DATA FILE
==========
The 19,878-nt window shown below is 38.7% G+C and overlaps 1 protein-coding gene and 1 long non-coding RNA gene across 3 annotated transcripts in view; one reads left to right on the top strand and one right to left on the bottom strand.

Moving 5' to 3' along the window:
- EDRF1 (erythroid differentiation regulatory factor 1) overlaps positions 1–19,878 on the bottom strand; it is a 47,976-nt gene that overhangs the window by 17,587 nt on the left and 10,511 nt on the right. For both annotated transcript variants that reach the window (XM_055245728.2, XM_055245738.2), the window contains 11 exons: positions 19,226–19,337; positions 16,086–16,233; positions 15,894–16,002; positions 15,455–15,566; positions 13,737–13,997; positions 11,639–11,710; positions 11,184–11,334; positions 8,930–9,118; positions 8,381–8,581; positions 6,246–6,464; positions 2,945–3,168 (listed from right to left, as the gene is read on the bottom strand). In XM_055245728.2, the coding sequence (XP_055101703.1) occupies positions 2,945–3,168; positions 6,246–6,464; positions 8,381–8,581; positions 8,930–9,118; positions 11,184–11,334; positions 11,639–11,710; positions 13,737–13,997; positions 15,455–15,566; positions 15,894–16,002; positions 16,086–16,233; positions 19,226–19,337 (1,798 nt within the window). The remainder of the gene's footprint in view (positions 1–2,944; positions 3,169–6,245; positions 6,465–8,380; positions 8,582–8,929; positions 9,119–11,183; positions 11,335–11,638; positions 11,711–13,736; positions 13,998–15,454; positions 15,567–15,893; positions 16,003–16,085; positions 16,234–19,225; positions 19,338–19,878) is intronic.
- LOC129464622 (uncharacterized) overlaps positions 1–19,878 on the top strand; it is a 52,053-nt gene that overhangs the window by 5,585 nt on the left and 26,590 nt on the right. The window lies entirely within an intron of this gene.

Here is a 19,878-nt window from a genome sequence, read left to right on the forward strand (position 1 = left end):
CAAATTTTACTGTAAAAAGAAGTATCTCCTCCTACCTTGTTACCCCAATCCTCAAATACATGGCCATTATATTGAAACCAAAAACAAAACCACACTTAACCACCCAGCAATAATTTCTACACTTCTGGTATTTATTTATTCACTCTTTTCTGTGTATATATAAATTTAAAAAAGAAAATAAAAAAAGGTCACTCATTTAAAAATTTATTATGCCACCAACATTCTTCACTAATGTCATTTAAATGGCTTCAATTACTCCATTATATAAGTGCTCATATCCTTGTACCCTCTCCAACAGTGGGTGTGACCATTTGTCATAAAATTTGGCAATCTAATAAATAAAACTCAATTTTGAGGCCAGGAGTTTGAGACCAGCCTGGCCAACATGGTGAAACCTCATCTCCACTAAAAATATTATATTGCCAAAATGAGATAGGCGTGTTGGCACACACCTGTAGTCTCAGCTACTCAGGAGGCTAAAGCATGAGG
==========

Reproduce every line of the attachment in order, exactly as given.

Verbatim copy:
The 19,878-nt window shown below is 38.7% G+C and overlaps 1 protein-coding gene and 1 long non-coding RNA gene across 3 annotated transcripts in view; one reads left to right on the top strand and one right to left on the bottom strand.

Moving 5' to 3' along the window:
- EDRF1 (erythroid differentiation regulatory factor 1) overlaps positions 1–19,878 on the bottom strand; it is a 47,976-nt gene that overhangs the window by 17,587 nt on the left and 10,511 nt on the right. For both annotated transcript variants that reach the window (XM_055245728.2, XM_055245738.2), the window contains 11 exons: positions 19,226–19,337; positions 16,086–16,233; positions 15,894–16,002; positions 15,455–15,566; positions 13,737–13,997; positions 11,639–11,710; positions 11,184–11,334; positions 8,930–9,118; positions 8,381–8,581; positions 6,246–6,464; positions 2,945–3,168 (listed from right to left, as the gene is read on the bottom strand). In XM_055245728.2, the coding sequence (XP_055101703.1) occupies positions 2,945–3,168; positions 6,246–6,464; positions 8,381–8,581; positions 8,930–9,118; positions 11,184–11,334; positions 11,639–11,710; positions 13,737–13,997; positions 15,455–15,566; positions 15,894–16,002; positions 16,086–16,233; positions 19,226–19,337 (1,798 nt within the window). The remainder of the gene's footprint in view (positions 1–2,944; positions 3,169–6,245; positions 6,465–8,380; positions 8,582–8,929; positions 9,119–11,183; positions 11,335–11,638; positions 11,711–13,736; positions 13,998–15,454; positions 15,567–15,893; positions 16,003–16,085; positions 16,234–19,225; positions 19,338–19,878) is intronic.
- LOC129464622 (uncharacterized) overlaps positions 1–19,878 on the top strand; it is a 52,053-nt gene that overhangs the window by 5,585 nt on the left and 26,590 nt on the right. The window lies entirely within an intron of this gene.

Here is a 19,878-nt window from a genome sequence, read left to right on the forward strand (position 1 = left end):
CAAATTTTACTGTAAAAAGAAGTATCTCCTCCTACCTTGTTACCCCAATCCTCAAATACATGGCCATTATATTGAAACCAAAAACAAAACCACACTTAACCACCCAGCAATAATTTCTACACTTCTGGTATTTATTTATTCACTCTTTTCTGTGTATATATAAATTTAAAAAAGAAAATAAAAAAAGGTCACTCATTTAAAAATTTATTATGCCACCAACATTCTTCACTAATGTCATTTAAATGGCTTCAATTACTCCATTATATAAGTGCTCATATCCTTGTACCCTCTCCAACAGTGGGTGTGACCATTTGTCATAAAATTTGGCAATCTAATAAATAAAACTCAATTTTGAGGCCAGGAGTTTGAGACCAGCCTGGCCAACATGGTGAAACCTCATCTCCACTAAAAATATTATATTGCCAAAATGAGATAGGCGTGTTGGCACACACCTGTAGTCTCAGCTACTCAGGAGGCTAAAGCATGAGG